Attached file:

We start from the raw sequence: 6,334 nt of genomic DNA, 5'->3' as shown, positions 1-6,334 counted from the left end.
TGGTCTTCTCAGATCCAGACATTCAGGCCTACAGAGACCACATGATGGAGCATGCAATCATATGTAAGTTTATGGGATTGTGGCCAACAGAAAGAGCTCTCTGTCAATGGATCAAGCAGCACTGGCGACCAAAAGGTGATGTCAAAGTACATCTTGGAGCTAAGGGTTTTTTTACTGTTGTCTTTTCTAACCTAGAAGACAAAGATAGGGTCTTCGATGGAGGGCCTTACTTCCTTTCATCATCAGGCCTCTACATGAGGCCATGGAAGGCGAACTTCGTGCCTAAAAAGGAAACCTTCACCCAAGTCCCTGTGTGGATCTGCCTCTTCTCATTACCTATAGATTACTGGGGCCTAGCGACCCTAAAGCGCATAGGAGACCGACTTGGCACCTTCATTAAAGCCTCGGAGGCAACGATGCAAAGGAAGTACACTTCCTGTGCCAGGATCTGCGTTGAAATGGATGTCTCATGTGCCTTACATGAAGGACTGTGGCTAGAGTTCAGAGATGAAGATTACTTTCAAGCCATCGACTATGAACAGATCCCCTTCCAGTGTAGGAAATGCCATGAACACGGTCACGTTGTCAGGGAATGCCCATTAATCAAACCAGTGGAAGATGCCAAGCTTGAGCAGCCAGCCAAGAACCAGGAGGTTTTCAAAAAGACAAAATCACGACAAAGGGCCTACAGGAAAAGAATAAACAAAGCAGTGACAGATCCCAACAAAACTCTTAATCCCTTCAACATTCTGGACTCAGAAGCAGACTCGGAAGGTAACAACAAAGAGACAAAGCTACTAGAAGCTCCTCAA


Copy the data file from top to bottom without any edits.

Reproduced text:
We start from the raw sequence: 6,334 nt of genomic DNA, 5'->3' as shown, positions 1-6,334 counted from the left end.
TGGTCTTCTCAGATCCAGACATTCAGGCCTACAGAGACCACATGATGGAGCATGCAATCATATGTAAGTTTATGGGATTGTGGCCAACAGAAAGAGCTCTCTGTCAATGGATCAAGCAGCACTGGCGACCAAAAGGTGATGTCAAAGTACATCTTGGAGCTAAGGGTTTTTTTACTGTTGTCTTTTCTAACCTAGAAGACAAAGATAGGGTCTTCGATGGAGGGCCTTACTTCCTTTCATCATCAGGCCTCTACATGAGGCCATGGAAGGCGAACTTCGTGCCTAAAAAGGAAACCTTCACCCAAGTCCCTGTGTGGATCTGCCTCTTCTCATTACCTATAGATTACTGGGGCCTAGCGACCCTAAAGCGCATAGGAGACCGACTTGGCACCTTCATTAAAGCCTCGGAGGCAACGATGCAAAGGAAGTACACTTCCTGTGCCAGGATCTGCGTTGAAATGGATGTCTCATGTGCCTTACATGAAGGACTGTGGCTAGAGTTCAGAGATGAAGATTACTTTCAAGCCATCGACTATGAACAGATCCCCTTCCAGTGTAGGAAATGCCATGAACACGGTCACGTTGTCAGGGAATGCCCATTAATCAAACCAGTGGAAGATGCCAAGCTTGAGCAGCCAGCCAAGAACCAGGAGGTTTTCAAAAAGACAAAATCACGACAAAGGGCCTACAGGAAAAGAATAAACAAAGCAGTGACAGATCCCAACAAAACTCTTAATCCCTTCAACATTCTGGACTCAGAAGCAGACTCGGAAGGTAACAACAAAGAGACAAAGCTACTAGAAGCTCCTCAA